wherever shoes rub. If you have blisters and they
burst, leave the skin in place and apply a clean
dressing. Carrying an extra pair of socks in your
survival vest is suggested. At least once per day,
clean, dry, and massage your feet to ensure
adequate circulation. Remember, trench foot is
caused by prolonged exposure to wet, usually
cold, conditions; but it may be developed in the
tropics. If symptoms of trench foot appear-that
is, tingling, numbness, swelling, blisters, or
sorespay extra attention to your feet and give
them proper care.
Control of Bleeding
The control of heavy bleeding is extremely
important under all conditions, but it is of even
greater importance in a survival situation since
transfusions are not possible. When breathing
ceases in conjunction with heavy bleeding, you
must first take action to initiate breathing, then
to stop the bleeding.
NOTE: Never apply a tourniquet unless that
is the only way to stop bleeding from an extremity.
Restoration of Breathing
When breathing signs are absent, the most
common cause is blockage of the airway. If
normal first-aid procedures fail to clear the
airway and restore breathing, you have one
alternate procedure. This procedure is called a
cricothyroidotomy and can be performed suc-
cessfully by unskilled nonmedical personnel. To
perform a cricothyroidotomy, proceed as follows:
1. Locate the thyroid cartilage (Adams
apple), which is the largest bony protrusion in the
center line of the neck.
2. Locate the cricoid cartilage (the first
circular ridge below the Adams apple). The point
of incision is the depression immediately above
the cricoid cartilage.
3. Using a sterile surgical razor blade, if
available, or any other cutting instrument in an
emergency, make a lateral incision one-fourth to
one-half of an inch wide and approximately
one-fourth of an inch deep into the trachea.
4. Insert the lower half of a ball-point pen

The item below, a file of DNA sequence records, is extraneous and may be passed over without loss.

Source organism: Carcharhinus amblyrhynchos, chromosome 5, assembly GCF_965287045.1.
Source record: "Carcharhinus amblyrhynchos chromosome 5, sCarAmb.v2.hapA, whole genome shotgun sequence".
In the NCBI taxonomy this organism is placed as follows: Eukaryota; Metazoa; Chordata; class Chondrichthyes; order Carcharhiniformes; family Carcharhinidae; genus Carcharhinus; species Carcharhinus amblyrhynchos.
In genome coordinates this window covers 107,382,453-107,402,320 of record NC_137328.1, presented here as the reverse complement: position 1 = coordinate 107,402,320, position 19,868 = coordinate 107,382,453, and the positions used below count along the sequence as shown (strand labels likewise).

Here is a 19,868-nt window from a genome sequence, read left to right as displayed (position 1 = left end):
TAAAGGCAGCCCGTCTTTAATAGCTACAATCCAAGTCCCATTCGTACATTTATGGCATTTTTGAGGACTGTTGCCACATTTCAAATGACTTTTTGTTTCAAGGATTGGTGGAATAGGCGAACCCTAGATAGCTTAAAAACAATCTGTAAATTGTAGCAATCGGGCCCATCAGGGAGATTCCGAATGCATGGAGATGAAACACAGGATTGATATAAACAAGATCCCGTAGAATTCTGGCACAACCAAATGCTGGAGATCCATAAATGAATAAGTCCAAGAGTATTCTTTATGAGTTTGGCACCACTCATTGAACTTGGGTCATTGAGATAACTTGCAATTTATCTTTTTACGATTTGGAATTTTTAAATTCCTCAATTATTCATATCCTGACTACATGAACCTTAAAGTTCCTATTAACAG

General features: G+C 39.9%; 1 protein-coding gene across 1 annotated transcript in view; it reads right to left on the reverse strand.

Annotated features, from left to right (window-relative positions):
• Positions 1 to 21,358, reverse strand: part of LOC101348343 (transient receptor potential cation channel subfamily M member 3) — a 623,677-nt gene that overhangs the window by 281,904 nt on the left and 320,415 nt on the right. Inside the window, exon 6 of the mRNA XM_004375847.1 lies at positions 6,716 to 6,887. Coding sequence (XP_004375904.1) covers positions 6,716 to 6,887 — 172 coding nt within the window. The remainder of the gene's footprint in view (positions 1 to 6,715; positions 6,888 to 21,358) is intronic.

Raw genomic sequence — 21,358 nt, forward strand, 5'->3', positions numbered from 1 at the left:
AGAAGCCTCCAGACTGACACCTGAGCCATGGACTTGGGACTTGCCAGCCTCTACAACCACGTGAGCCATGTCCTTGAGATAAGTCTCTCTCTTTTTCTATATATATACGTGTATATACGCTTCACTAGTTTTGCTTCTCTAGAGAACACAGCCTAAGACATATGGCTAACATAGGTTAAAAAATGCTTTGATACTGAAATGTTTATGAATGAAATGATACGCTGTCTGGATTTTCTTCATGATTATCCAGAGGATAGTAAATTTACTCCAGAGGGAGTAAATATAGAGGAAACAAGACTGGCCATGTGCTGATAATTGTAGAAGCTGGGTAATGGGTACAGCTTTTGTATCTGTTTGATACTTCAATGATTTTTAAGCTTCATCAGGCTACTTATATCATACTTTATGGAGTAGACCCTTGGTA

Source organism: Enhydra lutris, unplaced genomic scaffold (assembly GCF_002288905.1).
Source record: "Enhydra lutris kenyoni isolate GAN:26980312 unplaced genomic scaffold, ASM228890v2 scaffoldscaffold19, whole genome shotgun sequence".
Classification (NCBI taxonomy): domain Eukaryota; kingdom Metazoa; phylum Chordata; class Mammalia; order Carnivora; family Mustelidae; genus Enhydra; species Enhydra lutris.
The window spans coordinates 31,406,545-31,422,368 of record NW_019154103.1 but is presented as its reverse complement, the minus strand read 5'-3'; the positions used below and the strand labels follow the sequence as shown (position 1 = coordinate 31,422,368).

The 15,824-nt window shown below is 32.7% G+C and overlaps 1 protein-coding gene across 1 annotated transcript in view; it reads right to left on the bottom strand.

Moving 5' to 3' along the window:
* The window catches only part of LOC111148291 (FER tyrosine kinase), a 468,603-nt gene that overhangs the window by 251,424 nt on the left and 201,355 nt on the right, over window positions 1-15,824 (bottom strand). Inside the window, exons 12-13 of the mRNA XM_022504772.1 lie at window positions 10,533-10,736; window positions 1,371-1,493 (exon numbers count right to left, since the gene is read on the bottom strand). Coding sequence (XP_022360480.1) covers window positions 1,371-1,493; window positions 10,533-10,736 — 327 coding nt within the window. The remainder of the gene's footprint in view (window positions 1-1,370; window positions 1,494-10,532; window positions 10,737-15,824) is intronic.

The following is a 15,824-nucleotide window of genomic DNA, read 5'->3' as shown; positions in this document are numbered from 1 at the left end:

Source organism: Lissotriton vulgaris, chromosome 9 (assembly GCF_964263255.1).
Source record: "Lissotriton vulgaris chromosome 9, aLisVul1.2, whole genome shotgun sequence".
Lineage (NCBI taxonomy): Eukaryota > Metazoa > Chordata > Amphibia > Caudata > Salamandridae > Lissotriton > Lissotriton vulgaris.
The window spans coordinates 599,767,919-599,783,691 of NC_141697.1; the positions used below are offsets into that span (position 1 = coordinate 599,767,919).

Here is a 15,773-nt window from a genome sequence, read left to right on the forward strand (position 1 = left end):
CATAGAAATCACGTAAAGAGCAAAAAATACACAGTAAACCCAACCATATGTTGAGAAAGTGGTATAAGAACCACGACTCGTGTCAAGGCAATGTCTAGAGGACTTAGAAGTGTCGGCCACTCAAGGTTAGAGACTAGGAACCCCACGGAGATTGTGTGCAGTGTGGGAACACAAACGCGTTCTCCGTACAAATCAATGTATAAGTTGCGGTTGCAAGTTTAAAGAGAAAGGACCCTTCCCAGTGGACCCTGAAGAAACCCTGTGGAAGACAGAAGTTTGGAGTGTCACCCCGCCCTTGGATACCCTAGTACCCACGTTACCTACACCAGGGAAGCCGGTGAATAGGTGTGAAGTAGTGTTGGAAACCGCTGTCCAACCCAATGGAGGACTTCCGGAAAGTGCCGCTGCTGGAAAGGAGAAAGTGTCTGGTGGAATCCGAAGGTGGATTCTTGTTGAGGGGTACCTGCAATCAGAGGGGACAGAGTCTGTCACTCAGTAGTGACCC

barrel or any similar rigid tube into the incision
one-half to three-fourths of an inch or until
movement of air is felt or heard.
5. Secure the tube with tape if it is to be left
in place for an extended period of time or if the
victim is to be transported.
Control of Pain
Control of pain accompanying disease or
injury is extremely difficult because pain cannot
be measured. The severity of pain accompanying
any disease or injury is relative to the individuals
ability to withstand or cope with that pain.
Although some individuals can tolerate a great
deal of pain, others cannot. Psychological injury
m a y a l t e r a n i n d i v i d u a l s p a i n t h r e s h o l d.
Regardless of this difficulty, every effort should
be made to control or eliminate pain, not only
because of its adverse effect on morale, but also
because it contributes to shock and makes a
survivor less capable of performing other essen-
tial tasks. The ideal method for pain reduction
is to eliminate its cause. Since this is not always
possible, the following methods are recom-
. Reduce movement of the painful area.
Immobilize the wounded area in a position that
p r o v i d e s m a x i m u m c o m f o r t a n d e a s e of
maintenance. Use splints and bandages.
. Apply a clean dressing that will protect the
wound from the air and from painful contacts
with objects in the environment.
l Apply hot or cold compresses. Try both
hot and cold compresses to determine which
offers the most relief.
. A common injury sustained by downed
aircrew members is broken teeth. This results in
extreme pain because the nerves are exposed to
air. To ease the pain, take the following steps:
. Cover broken teeth with pine or other
tree saps or any waxy substance.
. Drink tea made from the boiled inner
bark of a willow tree. The bark contains an
active substance called salicylate, which is an
aspirin substitute. Aspirin will prevent blood from
clotting. Pain-relieving drugs should be given
sparingly, and then only to relieve true pain, not
to soothe the victims apprehension. The only
ready-made pain reliever available to aircrew
members is the aspirin located in the SRU-31/P
Medical Packet #1.
Control of Shock
Shock is frequently the most serious conse-
quence of an injury. You should become familiar